This constitutes the second part of a post. Find the first part here.
5-Solid understanding of databases.
It might seem that the “old” database systems (MySQL, postgres, Oracle…) are not as cool as the new noSQL systems or other big-data solutions, however the truth is that they are the core of the vast majority of systems.
Understanding the benefits, limitations and trade offs of database systems is key, in an interview you should be able to clearly and confidently talk about:
- The SQL query language, specifically you should be able to to write queries with a number of joins and filters.
- The indexes of tables and their limitations: Why adding an index is (normally) the way to solve a slow query? what happens when that is not the case? what is the penalty for having an index? which kind of data structure does a database use internally to represent an index? All of those should be questions that a strong candidate must be able to answer with confidence.
- Query improvement: Are you able to analyze a query? you should be familiar with different techniques and tools to figure out where the bottleneck of a given query is.
- Connection leaks and connection pools: What does each of those terms mean? why use a connection pool, what is the effect of connection leaks? It is the job of any decent developer to be aware of those elements.
- Security: Databases end up storing very sensitive information, there are different techniques to protect such information and there are, likewise, a bunch of bugs/malpractices that can expose such information to the wrong people. Yes, I am talking about SQL injection (among other problems), one would think that by this time developers would have learn their lesson, right?
6-Talk about your own history and your mistakes.
No spoiler alert here: we have all made mistakes, I have quite a bunch in my own history… fortunately I have learn from all of them, and I have really not repeated them.
If you think that is not your case, think again. Unless you have been in the industry for too little, chances are you have been involved in some sort of mess up: maybe it was not your code, maybe you just approved the pull request, or maybe you just designed the software in a way that it became a total mess: it is all ok, really it is.
Even the NASA engineers have made memorable mistakes, why would you be free of such mistakes? The only good thing of mistakes is what you learn from them, try to visit your own failures: what happened? why? did you take responsibility? It is true that some times software developers are put in a position where it is very likely they will make a mistake: projects with terrible architecture, managers that are just pushing for dead lines… the list goes on. But it is still YOUR responsibility to make things work or raise your voice to warn about the consequences.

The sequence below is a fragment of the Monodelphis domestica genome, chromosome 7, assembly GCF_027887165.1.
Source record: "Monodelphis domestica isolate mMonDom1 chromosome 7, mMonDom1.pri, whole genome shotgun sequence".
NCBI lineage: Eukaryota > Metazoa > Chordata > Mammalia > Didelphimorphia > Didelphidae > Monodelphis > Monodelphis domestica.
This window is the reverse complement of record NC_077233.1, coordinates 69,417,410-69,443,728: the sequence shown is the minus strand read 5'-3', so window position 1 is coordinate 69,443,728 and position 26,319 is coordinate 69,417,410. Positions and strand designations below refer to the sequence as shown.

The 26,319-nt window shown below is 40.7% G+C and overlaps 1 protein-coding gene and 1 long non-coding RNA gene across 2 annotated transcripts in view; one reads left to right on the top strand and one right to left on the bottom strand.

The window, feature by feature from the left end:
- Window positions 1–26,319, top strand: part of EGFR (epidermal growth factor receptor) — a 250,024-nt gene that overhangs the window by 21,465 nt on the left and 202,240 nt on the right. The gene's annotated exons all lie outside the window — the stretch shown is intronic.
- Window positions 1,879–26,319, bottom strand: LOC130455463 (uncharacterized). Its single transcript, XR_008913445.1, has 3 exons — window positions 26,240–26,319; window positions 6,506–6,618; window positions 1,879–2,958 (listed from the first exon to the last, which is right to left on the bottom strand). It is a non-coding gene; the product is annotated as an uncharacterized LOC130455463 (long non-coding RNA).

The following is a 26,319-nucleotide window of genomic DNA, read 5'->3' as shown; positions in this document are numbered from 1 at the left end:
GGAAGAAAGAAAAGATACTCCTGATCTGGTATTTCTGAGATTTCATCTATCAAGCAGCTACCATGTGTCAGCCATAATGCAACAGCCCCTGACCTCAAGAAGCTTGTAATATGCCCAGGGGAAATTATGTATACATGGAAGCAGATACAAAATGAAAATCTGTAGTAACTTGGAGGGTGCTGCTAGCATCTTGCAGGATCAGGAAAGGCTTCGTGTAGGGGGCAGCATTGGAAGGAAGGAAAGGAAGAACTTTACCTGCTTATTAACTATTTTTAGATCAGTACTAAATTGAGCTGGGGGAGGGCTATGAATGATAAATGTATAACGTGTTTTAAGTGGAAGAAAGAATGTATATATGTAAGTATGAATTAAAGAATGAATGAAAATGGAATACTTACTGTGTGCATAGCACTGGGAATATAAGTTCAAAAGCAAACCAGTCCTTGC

Whenever I interview an engineer who claims he/she makes no mistakes I always think that the person is either a genius or an arrogant candidate. It takes quite a level of maturity to recognize your mistakes, I certainly respect that.
7-Talk about your own history and your … successes.
Finally: be ready to talk about that project where you nailed it, or that bug that was so hard to fix but ended up fixing that problem that everybody had already given up on.
One of the most satisfactory parts of being a software engineer is the professional reward that we can experiment almost every week by either delivering a new feature or improving an existing one.
You should have 2-3 cases where you where particularly brilliant. Even if you are just a junior developer with 1-2 years experience there must be something that you are proud of, or something that went better than expected, hell you might have even deliver a project ahead of schedule (a rare circumstance… but absolutely epic whenever it happens).
8-You should be able to convince your interviewer that you are a nice person.
This might sound too obvious or maybe out or place, but it is fundamental.
A technical interview is a process that tries to answer two simple questions
- Is the candidate technically sound?
- Would I have a beer/tea/coffee with the candidate?
We have well covered part (1), but you should really be ready to cover part (2), after all software building is a team effort, developer teams go through a lot: good and bad times, moments of joy and tension… You really need to be a nice person to fit in well.
If you think this is not so important, think again: A junior developer can improve over time to became a senior one, but a senior developer who is a jerk cannot be fixed. Who would you be willing to work with?
This concludes the minimum you should be able to cover… I really hope these advices will help you in your interview processes.